Greg M. Cooper/USA Today Sports

Report: Ex-Bruins RW Nash not retiring, waiting to be healthy

Matt Kalman
October 09, 2018 - 4:00 pm

In his first public comments since the Bruins packed up their equipment and left for the offseason in May, former Bruins forward Rick Nash told The Athletic he’s still not retired but he doesn’t feel healthy enough to resume his NHL career.

“I miss it; I love the game,” Nash told Aaron Portzline of The Athletic. “The game has been my whole life, so it’s been a hard adjustment to not show up for training camp, for fitness testing … it’s been really tough.

“But my family is what’s most important to me, and I have to get my health in the right spot before I figure out what my plans are, and I don’t know when that will be.”

Nash, 34, became an unrestricted free agent July 1 but was honest with general managers, including Bruins GM Don Sweeney, about his uncertain status. He had a history of concussions and missed the final 12 games of the 2017-18 regular season after he was hit high by Tampa Bay’s Cedric Paquette.

Nash had six points (three goals, three assists) in 11 games prior to the injury after he was acquired in a trade from the New York Rangers in exchange for a package highlighted by center Ryan Spooner and the Bruins’ 2018 first-round draft pick. Nash returned for the Stanley Cup playoffs and had three points (one goal, two assists) in 12 games.

Days after the Bruins were eliminated in five games in the second round by the Lightning, Nash was asked how much longer he wanted to play:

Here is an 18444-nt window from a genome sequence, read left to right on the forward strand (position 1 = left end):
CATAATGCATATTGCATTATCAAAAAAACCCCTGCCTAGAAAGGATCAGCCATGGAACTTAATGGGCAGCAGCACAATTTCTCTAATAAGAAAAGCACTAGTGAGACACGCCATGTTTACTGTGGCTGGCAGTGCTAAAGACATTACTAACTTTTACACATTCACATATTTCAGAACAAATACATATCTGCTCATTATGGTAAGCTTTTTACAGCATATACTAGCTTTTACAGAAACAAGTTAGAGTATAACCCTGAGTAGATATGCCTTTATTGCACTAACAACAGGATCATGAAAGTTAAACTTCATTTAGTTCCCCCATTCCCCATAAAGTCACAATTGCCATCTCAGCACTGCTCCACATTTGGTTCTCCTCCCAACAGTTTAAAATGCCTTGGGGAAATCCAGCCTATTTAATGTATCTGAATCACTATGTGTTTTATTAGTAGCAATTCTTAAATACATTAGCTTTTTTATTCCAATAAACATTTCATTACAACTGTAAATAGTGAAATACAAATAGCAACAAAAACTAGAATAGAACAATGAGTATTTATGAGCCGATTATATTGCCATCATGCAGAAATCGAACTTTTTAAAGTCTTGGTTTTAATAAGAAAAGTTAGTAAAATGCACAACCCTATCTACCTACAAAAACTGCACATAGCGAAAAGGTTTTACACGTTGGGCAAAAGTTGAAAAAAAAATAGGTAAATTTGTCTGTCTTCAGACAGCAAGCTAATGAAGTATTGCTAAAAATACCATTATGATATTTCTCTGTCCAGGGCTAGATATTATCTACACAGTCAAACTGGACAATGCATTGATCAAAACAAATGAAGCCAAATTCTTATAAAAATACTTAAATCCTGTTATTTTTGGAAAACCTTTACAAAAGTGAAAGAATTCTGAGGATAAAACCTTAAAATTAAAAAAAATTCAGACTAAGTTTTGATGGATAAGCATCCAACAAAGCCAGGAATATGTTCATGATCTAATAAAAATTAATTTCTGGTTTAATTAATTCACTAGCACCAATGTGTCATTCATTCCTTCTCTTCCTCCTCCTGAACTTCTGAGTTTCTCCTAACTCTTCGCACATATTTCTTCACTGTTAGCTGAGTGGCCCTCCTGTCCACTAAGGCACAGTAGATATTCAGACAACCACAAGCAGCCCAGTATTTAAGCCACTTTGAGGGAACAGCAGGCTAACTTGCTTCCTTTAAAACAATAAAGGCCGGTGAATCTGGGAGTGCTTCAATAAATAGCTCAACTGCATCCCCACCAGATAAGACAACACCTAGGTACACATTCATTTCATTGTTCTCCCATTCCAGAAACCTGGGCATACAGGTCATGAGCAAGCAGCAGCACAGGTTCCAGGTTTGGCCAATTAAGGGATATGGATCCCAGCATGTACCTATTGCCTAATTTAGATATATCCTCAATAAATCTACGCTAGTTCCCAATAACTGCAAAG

“I don’t know, hopefully another few years. But this year with the concussion and all that, it was a bit of a setback. So I’ll take some time and talk to my family and friends and figure it out.”

As recently as last month Sweeney said he’d been in contact with Nash’s representatives, and there’s no doubt the Bruins will keep tabs on this situation.

Boston has already given Danton Heinen and Ryan Donato opportunities to play on David Krejci’s right wing in the spot vacated by Nash. Neither has played particularly well, and Monday, in the Bruins’ 6-3 win against Ottawa, Donato got just 10:19 of even-strength ice time.

If Nash could come back at full strength, he’d be a welcome addition to any NHL team, including the Bruins. But obviously we all know how unpredictable concussions can be, as we’ve witnessed here in Boston with the disparate paths Patrice Bergeron and Marc Savard each took after their concussions.

Related: Kalman: Playing simple hockey helping Bruins in early going

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